(45 total contact hours) The course aims to show the student a more ethical and solidarity-based “use” of finance, which today no longer corresponds to the “moral” sense of market economy but is too often seen in the speculative sense instead of a motor of real economy. Through a general historic overview on the birth of economy and finance, tracing the foundations and the main objectives of banks (the bank of Monte dei Paschi di Siena, for example, was one of the first banks ever founded), we’ll arrive at studying the corrective measures that can be taken to counteract credit aberrations through visits to and lessons on “ethical” structures that have the specific objective to assist, finance and support the people and the ideas for which profit is not the only goal of market economy.

This course focuses on the challenges posed by globalization and the global economic, political, cultural and social environment where economic actors operate,  the process of European regional economic integration,  and the COVID-19 Pandemic effects on international business patterns.

A general part will concentrate on the actors of international business (multinational corporations, Governments, International Organizations), with a focus on liberalization of trade, the role of the World Trade Organization, the discipline of tariffs and other measures of international trade regulation, and the impact of the COVID-19 Pandemic on Trade and development.

A specific part will be devoted to an experience of regional economic integration through the creation of the European Union: after a brief historical overview, the economic competences and the role of the European Union in the global economy will be examined.

A third part will be devoted to the analysis of specific case studies related to the international dimension and patterns of the Italian wine and food industry.  

The course aims to examine the development of accounting in the Italian context and in the European Union. The course content will cover the period from the Middle Ages until the current days, affording also some specific sub-areas such as Accounting History, Accounting & Banks and Accounting & Art.
The topic will be extended also to international accounting and it will be focused on the analysis of the processes of standardization and harmonization and the introduction of the IAS/IFRS in the European Union.

A large portion of the lessons will be devoted to international accounting institutions and particularly to the International Accounting Standards Board (IASB). The course will examine the rules issued by the European Union to endorse the IFRS.

The course uses interactive methods aimed at transmitting skills, abilities and attitudes which encourage learning and teamwork.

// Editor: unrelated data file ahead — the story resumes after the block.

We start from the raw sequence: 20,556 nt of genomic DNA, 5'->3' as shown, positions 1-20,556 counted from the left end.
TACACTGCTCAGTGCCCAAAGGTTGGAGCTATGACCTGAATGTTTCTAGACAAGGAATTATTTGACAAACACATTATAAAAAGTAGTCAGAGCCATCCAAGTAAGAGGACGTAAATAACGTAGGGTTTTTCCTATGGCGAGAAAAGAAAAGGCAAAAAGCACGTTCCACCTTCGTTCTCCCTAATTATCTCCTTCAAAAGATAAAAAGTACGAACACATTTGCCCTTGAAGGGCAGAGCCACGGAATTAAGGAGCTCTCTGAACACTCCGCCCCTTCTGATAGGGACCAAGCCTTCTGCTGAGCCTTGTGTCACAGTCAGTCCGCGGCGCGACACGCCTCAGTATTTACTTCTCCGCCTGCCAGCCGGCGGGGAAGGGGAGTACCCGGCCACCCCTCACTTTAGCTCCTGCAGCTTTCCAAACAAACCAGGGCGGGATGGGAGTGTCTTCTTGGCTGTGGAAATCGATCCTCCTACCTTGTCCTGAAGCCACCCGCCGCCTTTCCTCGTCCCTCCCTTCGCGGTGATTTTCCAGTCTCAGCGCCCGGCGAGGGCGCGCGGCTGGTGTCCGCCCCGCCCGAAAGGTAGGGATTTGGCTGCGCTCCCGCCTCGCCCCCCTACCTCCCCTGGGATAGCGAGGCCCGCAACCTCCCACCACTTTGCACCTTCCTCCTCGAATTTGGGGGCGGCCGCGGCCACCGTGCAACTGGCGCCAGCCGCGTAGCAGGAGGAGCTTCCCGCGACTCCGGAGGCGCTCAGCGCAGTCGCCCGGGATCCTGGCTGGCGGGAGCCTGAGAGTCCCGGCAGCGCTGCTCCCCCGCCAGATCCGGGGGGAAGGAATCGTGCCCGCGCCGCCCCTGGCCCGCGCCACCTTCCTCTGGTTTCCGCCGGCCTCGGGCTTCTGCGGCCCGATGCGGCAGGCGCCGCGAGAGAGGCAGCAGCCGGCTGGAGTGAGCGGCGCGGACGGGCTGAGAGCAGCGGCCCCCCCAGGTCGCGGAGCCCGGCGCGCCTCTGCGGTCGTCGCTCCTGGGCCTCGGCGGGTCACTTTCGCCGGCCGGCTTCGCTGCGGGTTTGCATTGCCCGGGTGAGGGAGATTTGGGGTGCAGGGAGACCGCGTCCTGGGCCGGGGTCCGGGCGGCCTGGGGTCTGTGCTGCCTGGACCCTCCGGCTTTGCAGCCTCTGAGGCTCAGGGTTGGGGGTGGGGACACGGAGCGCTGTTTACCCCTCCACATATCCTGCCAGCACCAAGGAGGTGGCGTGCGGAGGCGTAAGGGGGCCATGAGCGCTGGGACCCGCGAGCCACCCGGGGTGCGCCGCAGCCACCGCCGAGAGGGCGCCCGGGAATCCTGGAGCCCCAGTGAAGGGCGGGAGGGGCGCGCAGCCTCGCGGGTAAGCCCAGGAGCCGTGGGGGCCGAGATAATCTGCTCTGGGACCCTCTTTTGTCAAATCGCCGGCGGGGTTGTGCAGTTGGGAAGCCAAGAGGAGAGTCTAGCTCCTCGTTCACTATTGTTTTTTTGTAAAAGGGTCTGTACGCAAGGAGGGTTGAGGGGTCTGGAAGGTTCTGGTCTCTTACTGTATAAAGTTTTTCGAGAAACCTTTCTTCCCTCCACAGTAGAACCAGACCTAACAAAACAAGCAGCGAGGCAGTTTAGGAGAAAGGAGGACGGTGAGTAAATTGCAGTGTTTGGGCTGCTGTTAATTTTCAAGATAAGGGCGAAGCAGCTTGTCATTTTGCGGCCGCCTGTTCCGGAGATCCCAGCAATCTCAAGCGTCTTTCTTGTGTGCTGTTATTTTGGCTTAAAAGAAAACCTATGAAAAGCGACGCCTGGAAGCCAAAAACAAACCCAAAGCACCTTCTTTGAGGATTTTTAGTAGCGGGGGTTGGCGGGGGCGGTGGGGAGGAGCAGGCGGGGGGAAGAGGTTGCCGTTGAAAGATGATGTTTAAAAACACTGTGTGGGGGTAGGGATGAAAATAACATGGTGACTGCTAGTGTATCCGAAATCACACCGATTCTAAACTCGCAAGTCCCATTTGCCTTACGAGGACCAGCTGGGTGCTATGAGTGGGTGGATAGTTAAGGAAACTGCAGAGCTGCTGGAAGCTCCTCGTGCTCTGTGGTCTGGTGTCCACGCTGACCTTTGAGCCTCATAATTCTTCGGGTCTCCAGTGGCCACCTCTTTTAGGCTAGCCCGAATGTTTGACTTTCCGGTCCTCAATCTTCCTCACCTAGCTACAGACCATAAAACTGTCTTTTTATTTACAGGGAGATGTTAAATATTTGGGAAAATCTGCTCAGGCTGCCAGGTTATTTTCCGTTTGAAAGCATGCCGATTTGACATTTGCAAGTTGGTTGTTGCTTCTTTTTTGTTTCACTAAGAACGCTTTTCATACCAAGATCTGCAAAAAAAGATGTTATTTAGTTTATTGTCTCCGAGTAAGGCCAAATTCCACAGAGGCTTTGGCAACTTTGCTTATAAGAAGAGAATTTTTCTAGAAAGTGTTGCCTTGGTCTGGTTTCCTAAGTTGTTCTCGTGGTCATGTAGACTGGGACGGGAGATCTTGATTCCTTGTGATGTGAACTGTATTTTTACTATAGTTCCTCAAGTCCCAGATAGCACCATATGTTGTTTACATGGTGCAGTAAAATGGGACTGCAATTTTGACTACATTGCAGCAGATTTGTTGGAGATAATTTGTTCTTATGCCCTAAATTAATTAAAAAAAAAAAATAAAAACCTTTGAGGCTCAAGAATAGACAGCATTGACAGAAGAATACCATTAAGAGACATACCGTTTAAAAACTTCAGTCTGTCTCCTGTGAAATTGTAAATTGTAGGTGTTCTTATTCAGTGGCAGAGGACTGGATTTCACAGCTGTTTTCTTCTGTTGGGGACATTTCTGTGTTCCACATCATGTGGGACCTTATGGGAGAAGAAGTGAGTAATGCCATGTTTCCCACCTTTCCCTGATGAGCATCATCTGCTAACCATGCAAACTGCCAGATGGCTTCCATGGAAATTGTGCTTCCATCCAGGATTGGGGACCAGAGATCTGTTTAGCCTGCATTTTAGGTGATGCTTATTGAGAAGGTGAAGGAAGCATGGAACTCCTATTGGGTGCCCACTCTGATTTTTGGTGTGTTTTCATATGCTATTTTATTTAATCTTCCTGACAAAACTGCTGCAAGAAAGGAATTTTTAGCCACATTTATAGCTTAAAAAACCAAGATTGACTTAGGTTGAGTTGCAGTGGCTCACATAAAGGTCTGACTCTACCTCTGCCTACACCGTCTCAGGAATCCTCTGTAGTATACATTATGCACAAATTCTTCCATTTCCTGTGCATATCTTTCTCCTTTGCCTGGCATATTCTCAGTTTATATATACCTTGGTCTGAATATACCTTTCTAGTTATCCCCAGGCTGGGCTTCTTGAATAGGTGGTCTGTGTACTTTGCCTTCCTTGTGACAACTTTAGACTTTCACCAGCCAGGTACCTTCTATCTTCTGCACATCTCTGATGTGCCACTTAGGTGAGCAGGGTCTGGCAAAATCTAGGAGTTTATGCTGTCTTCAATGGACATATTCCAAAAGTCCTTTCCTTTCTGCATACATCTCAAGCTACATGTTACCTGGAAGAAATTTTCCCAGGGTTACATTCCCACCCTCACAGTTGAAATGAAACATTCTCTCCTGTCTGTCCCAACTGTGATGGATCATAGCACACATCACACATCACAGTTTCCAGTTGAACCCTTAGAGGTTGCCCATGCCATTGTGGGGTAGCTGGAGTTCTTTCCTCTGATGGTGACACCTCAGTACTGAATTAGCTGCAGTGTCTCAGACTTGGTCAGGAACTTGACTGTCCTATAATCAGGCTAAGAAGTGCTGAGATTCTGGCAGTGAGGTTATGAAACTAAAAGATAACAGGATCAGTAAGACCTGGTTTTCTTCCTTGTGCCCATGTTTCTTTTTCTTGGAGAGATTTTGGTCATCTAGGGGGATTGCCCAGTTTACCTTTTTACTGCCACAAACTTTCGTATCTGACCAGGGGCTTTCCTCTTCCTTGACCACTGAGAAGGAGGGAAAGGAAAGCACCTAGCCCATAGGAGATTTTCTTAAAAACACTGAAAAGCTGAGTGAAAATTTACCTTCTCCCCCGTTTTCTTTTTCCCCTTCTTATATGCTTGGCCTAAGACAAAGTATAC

This course is principally designed for undergraduate students studying Italian as a foreign language that have an interest in Cell Biology. A background in Biology is desirable although the syllabus targets individuals with little or no knowledge of the subject. The course is focused on basic aspects of Cell Biology ranging from a study of cell structure, function and molecular organization, while learning about the tradition of science and the school of medicine in Siena and its relevance in the social background of this ancient city.

As part of the program will explore basic aspects of Plant Biology, during some of the lectures, on-site visits to the Dept of Plant Biology and the Botanic Garden will be organized; On-site visits will also be organized to the Museum of Natural History of the old Accademia dei Fisiocritici and to the famous Ospedale Santa Maria della Scala;

The final objective of the course is to enable students to confidently and creatively express principal ideas and scientific concepts in the target language. Lessons are primarily held in Italian (target language). At the beginning of each new topic, a portion of the lesson will aim to build up the new vocabulary in order to facilitate lessons. However, more complex readings might be done in English and coupled with comprehension activities in the target language to balance the learning process that will be regularly monitored with specifically designed class activities.

The objective of this course is to acquire an awareness of scientific skills and attitudes, while developing a critical interpretation of theoretical concepts on the field.This course will provide the students with general knowledge of pharmaceutical principles but the main aim is to apply them on the job with different types of simulations. We will accompany the student on a brief but complete voyage through the pharmaceutical world within the Siena city network. Particular focus will be on the influence of the historical background of Siena (Sclavo/Novartis pharmaceutical company), as well as Siena’s famous artistic and naturalistic patrimony. An important aim of the course is to present the typical scientific life experience, attempting to create a personal and critical view of the pharmaceutical world. In their personal journals, students will elaborate their judgment, developing ideas, doubts, and thoughts to be discussed in classroom at the beginning of each lesson for a dedicated time.